Listen to this devotional:
Listen while you read: "In The Cross Of Christ I Glory"1 (Lyrics)
Matthew 26:26a – While they were eating, Jesus took bread, gave thanks and broke it, and gave it to his disciples [including Judas!] (NIV)
I remember years ago watching a parishioner stomp out of every communion service because a participating brother was "not living right". Today, such behaviour may seem over-reactive and judgmental. Still, we surely wonder: How can light fellowship with darkness? How can the godly share communion with the ungodly? Is that not disunity?
Yet, Jesus Himself served the Passover meal to Judas while being fully aware of the defilement in this disciple's heart. At the most sacred meal in the Jewish tradition, we see the Pure One freely serving one so impure. It doesn't seem fitting! Certainly such "reckless" gestures were inappropriate according to Jesus' contemporaries. They were dead serious about purity:
John 18:28b – To avoid ceremonial uncleanness the Jews did not enter the palace [of the Roman Governor, Pilate]; they wanted to eat the Passover. (NIV)
I'm awestruck by these two contrasting references to the Passover. In one, we see scrupulous attempts to preserve purity; in the other, none. What should we make of this?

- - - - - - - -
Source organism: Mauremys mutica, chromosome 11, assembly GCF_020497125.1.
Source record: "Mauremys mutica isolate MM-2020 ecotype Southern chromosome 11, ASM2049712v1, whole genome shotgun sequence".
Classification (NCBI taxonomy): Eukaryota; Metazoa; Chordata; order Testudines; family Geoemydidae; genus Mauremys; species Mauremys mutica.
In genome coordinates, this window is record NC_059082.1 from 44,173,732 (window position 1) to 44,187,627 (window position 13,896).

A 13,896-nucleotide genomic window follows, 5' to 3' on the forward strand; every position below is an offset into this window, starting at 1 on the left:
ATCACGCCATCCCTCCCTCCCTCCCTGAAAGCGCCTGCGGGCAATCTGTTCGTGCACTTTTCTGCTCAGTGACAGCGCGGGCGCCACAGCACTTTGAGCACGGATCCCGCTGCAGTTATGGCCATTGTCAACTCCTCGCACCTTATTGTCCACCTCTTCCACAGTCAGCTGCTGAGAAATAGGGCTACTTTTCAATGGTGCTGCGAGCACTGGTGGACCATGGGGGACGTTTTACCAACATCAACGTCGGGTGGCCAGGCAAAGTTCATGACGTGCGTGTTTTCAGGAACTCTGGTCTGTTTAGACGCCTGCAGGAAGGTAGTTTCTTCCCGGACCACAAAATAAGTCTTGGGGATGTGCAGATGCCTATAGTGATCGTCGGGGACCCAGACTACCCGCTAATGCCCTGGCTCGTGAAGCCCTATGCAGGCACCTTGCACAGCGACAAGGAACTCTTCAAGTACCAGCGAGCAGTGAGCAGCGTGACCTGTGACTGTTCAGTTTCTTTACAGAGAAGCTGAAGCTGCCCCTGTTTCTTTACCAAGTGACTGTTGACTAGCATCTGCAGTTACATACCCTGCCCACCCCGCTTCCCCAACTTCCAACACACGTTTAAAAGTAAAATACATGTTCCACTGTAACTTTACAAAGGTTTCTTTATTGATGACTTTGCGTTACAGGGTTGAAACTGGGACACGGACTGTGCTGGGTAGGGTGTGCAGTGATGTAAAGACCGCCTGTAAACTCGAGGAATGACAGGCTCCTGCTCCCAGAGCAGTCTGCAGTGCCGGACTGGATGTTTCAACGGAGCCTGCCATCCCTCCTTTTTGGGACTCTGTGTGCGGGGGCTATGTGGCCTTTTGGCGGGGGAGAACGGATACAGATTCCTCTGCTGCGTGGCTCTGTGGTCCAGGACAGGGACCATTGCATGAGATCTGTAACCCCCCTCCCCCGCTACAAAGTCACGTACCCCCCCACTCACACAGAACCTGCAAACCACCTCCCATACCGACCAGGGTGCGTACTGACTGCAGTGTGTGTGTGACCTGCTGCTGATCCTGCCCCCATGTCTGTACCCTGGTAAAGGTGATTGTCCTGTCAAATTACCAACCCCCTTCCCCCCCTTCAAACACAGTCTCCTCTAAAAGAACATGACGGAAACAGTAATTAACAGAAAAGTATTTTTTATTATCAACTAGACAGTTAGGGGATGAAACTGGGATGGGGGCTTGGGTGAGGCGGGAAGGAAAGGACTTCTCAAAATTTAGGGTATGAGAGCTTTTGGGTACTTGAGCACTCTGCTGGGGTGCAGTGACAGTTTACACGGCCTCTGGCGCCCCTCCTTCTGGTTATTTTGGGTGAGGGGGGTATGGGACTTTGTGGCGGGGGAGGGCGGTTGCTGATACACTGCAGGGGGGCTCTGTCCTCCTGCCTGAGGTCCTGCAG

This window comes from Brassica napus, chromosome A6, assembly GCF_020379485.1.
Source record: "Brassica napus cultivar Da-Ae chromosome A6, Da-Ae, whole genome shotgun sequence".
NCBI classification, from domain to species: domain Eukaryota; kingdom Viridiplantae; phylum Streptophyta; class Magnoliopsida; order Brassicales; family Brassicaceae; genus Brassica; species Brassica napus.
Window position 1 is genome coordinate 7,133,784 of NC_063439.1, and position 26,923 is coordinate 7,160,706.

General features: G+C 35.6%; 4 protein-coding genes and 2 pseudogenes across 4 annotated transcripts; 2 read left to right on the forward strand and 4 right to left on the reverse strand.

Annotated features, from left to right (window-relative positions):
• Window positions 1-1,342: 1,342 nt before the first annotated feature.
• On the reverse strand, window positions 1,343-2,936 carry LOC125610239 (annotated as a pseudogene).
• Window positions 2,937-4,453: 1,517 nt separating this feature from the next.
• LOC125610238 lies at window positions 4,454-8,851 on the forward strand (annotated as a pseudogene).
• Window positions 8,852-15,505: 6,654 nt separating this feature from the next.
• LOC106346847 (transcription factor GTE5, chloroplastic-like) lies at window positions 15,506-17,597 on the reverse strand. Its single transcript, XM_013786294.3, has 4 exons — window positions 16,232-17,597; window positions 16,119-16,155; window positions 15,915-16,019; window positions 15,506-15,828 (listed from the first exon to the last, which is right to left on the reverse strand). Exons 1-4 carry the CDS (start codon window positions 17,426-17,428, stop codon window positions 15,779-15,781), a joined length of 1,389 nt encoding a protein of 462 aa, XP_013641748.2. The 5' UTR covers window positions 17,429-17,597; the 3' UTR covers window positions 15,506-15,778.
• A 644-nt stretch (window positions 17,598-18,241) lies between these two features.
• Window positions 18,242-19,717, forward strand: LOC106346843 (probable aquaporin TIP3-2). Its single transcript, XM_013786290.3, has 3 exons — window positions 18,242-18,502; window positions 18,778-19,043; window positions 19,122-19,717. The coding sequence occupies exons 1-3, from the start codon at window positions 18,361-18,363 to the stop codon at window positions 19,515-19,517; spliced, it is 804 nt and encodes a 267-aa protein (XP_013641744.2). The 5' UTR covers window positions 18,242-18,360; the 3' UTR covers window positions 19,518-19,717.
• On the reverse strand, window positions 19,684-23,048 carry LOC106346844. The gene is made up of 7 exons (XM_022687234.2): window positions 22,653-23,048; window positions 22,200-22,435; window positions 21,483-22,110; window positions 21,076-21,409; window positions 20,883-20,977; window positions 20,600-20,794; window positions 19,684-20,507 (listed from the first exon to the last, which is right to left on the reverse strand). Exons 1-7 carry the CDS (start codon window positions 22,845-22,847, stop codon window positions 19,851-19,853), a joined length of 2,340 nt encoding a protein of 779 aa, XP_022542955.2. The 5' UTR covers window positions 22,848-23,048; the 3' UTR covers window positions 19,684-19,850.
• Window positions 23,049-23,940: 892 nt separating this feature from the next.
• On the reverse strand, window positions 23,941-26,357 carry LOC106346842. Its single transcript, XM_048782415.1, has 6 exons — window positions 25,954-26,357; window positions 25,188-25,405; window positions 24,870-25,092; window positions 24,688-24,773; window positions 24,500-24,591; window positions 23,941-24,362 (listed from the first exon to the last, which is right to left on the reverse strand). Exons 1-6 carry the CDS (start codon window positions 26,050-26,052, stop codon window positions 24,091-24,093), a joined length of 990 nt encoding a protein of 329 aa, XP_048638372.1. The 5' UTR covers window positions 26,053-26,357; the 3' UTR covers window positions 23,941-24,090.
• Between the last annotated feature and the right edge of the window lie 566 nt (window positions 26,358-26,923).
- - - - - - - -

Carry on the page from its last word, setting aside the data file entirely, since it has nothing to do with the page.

I think of the Lord's Supper tradition where, perhaps above any other Christian ritual, there's been a desire to preserve purity and sacredness. It's here where the church has attempted to separate pure from impure, qualified from unqualified, saved from unsaved, members from non-members, priest from laity, sacred from common, saint from sinner. And yet, Jesus served Judas!
Even the early Corinthian church separated people at the Lord's Supper: the haves from have-nots. This caused divisiveness. According to Paul, the solution needed was self-reflection:
1 Corinthians 11:28 – A man ought to examine himself before he eats of the bread or drinks of the cup. (NIV)
Judas, on the contrary, had shown no interest in honest self-reflection. "Surely not I," he had adamantly declared to Jesus at the meal. Judas was blinded by denial. And yet, Jesus served Judas!
Eventually, those two men that I mentioned at the beginning of this devotional were reconciled. They forgave each other. Oh, what joy for all! That was Holy Communion! That was unity! That was the work of the Spirit, not human strategy. Jesus, however, would not see reconciliation with Judas. Jesus simply trusted the Father to fulfill His purposes. Meanwhile, Jesus served Judas.
Isn't that relieving to know? We, too, share the Lord's cup in the presence of impurity, having no power to purify anyone. Furthermore, when we focus on the impurities of others, we fail to see how we are also impure and in need of grace. We must look only to Him who alone is pure. Only in Him, can we gain power and wisdom to appropriately serve the Judases in our lives, no matter where that is. We, like Jesus, can entrust them to our Father, to work all things for His glory.
Prayer: Lord, help us to overcome our bent to gaze too long and too hard at the impurities of others. Help us to see our own brokenness, that we may learn to rest in Your holy, pure grace, as our new wine and living bread. Amen.